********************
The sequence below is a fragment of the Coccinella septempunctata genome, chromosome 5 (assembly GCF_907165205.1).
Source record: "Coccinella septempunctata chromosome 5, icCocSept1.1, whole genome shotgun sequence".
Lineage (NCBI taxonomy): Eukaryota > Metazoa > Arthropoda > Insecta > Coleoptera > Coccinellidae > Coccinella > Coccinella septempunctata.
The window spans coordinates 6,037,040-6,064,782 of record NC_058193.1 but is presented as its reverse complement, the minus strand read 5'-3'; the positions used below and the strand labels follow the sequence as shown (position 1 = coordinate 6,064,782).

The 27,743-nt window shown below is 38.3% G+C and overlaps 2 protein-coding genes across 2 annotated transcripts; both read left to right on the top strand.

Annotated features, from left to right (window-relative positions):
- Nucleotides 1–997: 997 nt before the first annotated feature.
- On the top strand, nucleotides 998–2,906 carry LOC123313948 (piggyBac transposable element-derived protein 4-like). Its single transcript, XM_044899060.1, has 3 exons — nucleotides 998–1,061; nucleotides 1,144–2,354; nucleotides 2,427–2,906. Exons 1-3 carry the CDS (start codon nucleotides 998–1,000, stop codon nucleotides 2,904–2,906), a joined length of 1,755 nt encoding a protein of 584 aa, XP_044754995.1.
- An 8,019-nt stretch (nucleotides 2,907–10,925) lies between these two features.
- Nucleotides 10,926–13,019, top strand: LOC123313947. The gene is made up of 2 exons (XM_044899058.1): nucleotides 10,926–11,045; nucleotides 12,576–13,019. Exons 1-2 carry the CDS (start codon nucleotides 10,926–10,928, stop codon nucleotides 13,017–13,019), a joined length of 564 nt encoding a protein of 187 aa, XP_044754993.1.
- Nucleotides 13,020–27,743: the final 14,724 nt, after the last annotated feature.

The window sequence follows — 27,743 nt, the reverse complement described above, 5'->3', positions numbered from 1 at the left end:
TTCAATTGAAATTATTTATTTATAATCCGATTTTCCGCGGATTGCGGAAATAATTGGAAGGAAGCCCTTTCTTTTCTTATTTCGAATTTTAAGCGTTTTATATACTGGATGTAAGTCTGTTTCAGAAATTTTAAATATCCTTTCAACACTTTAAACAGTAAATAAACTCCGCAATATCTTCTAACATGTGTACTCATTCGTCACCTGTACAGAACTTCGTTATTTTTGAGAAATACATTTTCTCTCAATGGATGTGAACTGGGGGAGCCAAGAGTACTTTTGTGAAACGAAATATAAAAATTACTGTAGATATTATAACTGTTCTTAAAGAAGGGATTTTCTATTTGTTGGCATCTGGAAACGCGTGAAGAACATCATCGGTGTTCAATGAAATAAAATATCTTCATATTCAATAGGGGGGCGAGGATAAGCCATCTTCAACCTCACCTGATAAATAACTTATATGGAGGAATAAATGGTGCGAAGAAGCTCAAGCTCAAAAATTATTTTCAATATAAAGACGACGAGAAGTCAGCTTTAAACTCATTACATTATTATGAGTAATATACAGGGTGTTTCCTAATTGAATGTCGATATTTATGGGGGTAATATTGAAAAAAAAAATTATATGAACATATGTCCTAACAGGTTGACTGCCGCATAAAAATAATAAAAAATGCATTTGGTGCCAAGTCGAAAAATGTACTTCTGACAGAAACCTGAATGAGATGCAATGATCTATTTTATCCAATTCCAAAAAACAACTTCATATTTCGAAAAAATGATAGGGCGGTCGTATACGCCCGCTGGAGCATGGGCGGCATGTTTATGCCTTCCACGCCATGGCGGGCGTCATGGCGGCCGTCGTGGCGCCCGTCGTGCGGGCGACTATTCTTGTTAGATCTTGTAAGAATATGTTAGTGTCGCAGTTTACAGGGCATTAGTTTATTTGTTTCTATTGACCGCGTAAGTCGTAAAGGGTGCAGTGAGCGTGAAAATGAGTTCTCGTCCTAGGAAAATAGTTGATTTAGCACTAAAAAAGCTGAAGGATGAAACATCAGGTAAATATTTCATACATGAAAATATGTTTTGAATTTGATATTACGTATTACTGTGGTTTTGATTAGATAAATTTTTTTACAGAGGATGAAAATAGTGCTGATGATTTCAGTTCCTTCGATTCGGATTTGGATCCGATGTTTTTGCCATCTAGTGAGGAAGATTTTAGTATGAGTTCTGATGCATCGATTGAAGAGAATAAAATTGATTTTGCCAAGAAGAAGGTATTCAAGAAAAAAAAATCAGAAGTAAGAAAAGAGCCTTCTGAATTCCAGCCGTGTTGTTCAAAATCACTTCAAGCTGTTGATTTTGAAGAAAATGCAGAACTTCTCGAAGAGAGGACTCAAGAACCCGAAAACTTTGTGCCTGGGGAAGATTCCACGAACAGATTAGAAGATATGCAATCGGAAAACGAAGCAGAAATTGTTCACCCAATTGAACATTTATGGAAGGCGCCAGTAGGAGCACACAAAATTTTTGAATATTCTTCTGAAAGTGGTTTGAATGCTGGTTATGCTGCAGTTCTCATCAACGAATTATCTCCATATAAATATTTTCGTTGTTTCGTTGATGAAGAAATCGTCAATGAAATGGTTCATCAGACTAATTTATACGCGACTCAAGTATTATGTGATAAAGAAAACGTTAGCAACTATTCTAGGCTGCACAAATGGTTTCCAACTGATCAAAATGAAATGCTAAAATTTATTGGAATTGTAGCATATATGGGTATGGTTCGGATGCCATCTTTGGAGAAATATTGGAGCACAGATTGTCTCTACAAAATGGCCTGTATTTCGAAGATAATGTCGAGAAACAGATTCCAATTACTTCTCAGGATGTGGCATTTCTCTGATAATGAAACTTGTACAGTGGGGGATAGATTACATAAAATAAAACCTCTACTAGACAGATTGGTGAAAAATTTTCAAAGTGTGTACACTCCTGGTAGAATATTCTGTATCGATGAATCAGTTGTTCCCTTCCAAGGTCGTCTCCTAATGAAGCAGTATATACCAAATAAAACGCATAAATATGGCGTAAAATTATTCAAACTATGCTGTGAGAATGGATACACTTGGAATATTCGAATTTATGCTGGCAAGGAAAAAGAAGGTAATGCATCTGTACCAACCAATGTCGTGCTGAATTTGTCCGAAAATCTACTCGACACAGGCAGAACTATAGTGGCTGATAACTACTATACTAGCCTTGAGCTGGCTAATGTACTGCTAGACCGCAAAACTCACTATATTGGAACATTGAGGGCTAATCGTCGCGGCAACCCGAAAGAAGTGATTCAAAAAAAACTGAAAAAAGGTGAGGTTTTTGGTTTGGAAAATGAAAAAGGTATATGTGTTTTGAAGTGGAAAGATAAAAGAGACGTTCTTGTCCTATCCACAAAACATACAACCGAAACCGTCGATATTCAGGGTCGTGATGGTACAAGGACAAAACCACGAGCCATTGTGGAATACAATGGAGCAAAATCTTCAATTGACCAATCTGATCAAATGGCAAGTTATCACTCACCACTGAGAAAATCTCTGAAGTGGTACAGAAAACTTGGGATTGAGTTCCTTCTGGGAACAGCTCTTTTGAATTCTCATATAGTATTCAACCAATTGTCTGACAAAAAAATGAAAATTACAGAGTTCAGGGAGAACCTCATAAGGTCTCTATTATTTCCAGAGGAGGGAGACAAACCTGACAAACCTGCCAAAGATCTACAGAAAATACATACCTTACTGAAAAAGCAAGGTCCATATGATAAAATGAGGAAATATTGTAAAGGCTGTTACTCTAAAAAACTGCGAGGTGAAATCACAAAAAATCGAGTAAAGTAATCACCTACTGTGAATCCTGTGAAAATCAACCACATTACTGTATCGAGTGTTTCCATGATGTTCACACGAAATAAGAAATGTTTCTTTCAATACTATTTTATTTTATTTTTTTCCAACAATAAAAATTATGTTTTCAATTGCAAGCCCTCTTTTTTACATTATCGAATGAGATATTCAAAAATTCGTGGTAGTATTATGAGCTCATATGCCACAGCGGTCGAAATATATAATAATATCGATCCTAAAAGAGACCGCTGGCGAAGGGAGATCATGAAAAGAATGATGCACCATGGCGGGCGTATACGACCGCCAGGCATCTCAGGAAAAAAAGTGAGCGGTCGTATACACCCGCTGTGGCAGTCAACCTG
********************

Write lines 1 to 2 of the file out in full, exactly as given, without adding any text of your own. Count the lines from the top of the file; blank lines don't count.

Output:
The sequence below is a fragment of the Coccinella septempunctata genome, chromosome 5 (assembly GCF_907165205.1).
Source record: "Coccinella septempunctata chromosome 5, icCocSept1.1, whole genome shotgun sequence".